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In this series, Dr. Deb Bennett examines the equine hind limb. In this installment, Bennett explores the coordinated flexion and extension of the stifle and hock.
Probably the most famous anatomical demonstration that students of equine anatomy regularly see in the dissecting room — and certainly one of the most spectacular and interesting — is the coordinated opening and closing of the central joints of the hind limb, the “classic” hind limb reciprocation.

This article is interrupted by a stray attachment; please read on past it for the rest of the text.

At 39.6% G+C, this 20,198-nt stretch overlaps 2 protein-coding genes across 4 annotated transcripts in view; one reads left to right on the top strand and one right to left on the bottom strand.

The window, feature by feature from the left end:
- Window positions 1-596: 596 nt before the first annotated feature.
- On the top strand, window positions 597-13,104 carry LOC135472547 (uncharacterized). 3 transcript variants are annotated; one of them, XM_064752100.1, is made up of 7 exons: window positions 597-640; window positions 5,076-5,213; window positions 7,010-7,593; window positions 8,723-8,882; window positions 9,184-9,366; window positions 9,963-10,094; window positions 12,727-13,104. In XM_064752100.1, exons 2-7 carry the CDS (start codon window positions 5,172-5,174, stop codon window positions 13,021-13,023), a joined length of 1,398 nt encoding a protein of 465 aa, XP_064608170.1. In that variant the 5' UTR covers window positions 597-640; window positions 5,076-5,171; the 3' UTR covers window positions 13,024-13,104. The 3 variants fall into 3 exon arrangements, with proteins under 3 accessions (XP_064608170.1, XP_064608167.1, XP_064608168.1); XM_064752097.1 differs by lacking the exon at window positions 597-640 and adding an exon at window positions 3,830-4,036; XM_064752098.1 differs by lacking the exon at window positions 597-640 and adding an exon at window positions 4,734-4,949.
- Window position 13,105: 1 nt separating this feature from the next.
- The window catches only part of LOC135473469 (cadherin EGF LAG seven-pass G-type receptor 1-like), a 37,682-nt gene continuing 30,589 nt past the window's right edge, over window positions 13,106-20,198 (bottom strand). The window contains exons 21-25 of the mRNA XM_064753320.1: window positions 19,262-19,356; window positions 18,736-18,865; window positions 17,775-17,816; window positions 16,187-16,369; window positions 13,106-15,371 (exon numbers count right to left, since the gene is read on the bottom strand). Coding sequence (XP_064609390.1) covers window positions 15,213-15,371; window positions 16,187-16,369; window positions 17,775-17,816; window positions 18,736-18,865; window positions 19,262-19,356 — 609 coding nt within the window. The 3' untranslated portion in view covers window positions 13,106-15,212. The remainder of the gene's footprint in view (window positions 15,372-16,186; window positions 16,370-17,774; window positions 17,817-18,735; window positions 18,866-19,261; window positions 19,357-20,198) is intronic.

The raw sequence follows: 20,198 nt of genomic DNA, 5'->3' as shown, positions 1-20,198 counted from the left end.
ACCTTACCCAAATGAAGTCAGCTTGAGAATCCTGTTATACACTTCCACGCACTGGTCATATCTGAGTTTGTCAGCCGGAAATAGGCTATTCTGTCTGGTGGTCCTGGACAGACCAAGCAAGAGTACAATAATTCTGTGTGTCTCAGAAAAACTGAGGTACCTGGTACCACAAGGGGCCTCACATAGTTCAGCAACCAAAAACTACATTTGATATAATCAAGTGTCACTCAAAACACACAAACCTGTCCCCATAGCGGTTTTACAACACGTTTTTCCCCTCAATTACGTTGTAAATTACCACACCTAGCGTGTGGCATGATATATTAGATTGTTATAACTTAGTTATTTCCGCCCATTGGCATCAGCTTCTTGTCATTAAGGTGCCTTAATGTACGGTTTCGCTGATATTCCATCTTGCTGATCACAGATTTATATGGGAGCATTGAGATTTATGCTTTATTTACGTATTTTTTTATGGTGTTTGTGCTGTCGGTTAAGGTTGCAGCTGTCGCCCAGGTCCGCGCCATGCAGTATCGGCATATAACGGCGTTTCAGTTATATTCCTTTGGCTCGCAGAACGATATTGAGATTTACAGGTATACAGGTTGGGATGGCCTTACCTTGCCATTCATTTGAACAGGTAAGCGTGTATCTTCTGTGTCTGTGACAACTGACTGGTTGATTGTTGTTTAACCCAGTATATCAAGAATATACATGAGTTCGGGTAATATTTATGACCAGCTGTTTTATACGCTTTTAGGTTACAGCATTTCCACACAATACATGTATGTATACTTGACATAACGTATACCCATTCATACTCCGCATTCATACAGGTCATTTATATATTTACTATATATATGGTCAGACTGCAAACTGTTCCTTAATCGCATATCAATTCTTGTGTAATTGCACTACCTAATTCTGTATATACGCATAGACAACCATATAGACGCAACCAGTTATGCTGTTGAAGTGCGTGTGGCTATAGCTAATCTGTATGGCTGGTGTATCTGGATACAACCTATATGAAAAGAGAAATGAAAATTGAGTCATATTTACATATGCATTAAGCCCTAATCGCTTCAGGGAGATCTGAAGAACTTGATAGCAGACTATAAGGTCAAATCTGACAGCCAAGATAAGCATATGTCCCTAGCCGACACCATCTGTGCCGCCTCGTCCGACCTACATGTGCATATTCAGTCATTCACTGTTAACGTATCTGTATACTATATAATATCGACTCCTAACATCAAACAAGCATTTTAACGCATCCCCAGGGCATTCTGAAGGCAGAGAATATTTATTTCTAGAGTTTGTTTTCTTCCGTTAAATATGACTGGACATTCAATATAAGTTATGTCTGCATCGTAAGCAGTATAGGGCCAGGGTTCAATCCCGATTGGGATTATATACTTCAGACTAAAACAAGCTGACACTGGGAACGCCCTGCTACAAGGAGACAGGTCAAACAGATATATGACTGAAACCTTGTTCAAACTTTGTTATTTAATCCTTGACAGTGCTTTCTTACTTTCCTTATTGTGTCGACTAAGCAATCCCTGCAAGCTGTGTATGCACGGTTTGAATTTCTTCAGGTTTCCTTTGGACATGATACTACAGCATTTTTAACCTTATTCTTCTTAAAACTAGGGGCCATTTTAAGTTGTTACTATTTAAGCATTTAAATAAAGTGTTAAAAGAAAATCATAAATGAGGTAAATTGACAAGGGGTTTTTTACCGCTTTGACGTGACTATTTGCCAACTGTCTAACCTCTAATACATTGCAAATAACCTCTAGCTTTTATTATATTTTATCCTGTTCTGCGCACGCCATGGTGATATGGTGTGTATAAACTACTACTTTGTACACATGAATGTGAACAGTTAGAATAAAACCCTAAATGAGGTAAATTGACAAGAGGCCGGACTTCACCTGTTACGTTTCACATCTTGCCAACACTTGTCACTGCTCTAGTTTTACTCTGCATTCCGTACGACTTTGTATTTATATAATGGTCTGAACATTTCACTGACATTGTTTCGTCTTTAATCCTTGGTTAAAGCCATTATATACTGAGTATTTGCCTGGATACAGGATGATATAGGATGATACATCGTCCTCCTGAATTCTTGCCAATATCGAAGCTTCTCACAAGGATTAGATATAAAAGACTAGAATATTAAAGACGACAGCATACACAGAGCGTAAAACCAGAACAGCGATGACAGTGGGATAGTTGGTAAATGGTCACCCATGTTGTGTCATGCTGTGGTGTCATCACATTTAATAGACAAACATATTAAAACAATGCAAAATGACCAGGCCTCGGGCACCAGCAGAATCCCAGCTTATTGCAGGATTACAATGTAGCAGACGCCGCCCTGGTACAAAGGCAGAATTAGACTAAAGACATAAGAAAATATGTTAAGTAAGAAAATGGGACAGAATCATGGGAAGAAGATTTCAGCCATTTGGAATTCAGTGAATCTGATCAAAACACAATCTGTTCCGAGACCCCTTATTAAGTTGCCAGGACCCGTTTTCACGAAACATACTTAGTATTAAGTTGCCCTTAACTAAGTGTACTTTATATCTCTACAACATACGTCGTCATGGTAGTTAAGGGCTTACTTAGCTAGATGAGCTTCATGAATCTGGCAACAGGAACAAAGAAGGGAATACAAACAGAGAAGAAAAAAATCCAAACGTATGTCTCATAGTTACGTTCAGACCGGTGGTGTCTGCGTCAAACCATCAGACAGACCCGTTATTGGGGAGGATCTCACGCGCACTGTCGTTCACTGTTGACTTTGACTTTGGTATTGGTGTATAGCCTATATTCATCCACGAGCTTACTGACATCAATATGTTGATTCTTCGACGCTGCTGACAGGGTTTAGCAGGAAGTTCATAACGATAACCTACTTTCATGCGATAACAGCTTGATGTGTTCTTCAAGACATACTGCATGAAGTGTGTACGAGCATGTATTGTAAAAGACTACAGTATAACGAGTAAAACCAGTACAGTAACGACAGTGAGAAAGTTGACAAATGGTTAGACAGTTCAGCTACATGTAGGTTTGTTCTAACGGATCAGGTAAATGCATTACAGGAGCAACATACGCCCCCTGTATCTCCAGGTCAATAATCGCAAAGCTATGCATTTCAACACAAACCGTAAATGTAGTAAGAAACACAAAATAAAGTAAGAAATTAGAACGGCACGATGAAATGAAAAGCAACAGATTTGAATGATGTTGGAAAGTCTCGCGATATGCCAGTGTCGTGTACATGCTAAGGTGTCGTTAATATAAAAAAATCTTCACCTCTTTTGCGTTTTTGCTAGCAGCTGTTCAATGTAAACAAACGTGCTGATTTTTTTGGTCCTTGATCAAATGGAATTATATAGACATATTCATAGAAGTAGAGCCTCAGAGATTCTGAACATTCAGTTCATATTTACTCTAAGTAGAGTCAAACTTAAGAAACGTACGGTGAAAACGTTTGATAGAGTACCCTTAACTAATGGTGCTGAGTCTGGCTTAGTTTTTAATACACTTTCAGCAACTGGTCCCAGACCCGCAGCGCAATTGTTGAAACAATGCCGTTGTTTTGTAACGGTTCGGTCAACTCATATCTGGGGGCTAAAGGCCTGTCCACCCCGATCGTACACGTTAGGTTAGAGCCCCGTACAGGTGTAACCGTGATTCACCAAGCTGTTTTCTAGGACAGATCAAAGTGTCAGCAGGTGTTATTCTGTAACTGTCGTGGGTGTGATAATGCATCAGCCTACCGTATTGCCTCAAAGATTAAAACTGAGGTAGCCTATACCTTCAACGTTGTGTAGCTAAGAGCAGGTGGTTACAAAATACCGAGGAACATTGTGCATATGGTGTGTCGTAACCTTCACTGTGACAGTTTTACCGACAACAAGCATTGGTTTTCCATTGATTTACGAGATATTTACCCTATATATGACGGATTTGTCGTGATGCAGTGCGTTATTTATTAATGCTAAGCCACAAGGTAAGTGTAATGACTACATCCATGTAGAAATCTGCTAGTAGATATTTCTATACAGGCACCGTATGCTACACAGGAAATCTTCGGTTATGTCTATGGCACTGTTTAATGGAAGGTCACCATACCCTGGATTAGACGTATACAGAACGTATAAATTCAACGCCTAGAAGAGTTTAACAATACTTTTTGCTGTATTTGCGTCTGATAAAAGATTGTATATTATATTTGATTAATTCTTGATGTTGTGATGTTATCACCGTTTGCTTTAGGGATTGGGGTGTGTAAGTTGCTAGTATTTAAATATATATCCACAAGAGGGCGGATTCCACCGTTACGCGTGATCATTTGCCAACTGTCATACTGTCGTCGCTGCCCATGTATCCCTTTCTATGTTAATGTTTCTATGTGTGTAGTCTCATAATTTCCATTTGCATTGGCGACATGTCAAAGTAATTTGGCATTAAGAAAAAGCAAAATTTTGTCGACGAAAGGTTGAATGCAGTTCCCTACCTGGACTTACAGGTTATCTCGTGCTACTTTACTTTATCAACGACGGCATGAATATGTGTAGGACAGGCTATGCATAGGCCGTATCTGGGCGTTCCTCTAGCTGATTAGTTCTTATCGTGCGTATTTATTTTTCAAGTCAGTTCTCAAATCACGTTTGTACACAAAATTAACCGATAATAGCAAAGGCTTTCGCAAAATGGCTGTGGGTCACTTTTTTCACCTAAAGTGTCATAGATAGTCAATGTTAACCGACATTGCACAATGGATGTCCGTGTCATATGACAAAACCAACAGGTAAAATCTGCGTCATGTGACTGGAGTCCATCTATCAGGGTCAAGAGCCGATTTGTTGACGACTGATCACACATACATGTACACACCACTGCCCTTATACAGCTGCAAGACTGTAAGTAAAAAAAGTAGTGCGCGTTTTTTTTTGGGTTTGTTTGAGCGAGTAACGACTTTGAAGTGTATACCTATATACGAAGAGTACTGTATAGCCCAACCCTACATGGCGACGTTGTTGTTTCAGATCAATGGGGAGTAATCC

Coordinated flexion and extension of the stifle and hock are mandated in the horse (and its nearest relatives the zebras, onagers and asses) by a set of tensionally co-adjusted “bands” that parallel the tibia, forming a jointed parallelogram1 in which, if the stifle joint is opened the hock joint must also open and vice-versa (Figures 1 and 2).
The bands are formed by yellow ligaments and by muscles with tendinous cores that have long tendons of insertion. They originate on the femur but insert primarily on the hind cannon bone and calcaneum. They are elastic and thus store energy when, and to the degree that, they are stretched. Thus, not only does the hind limb reciprocating system foster precise…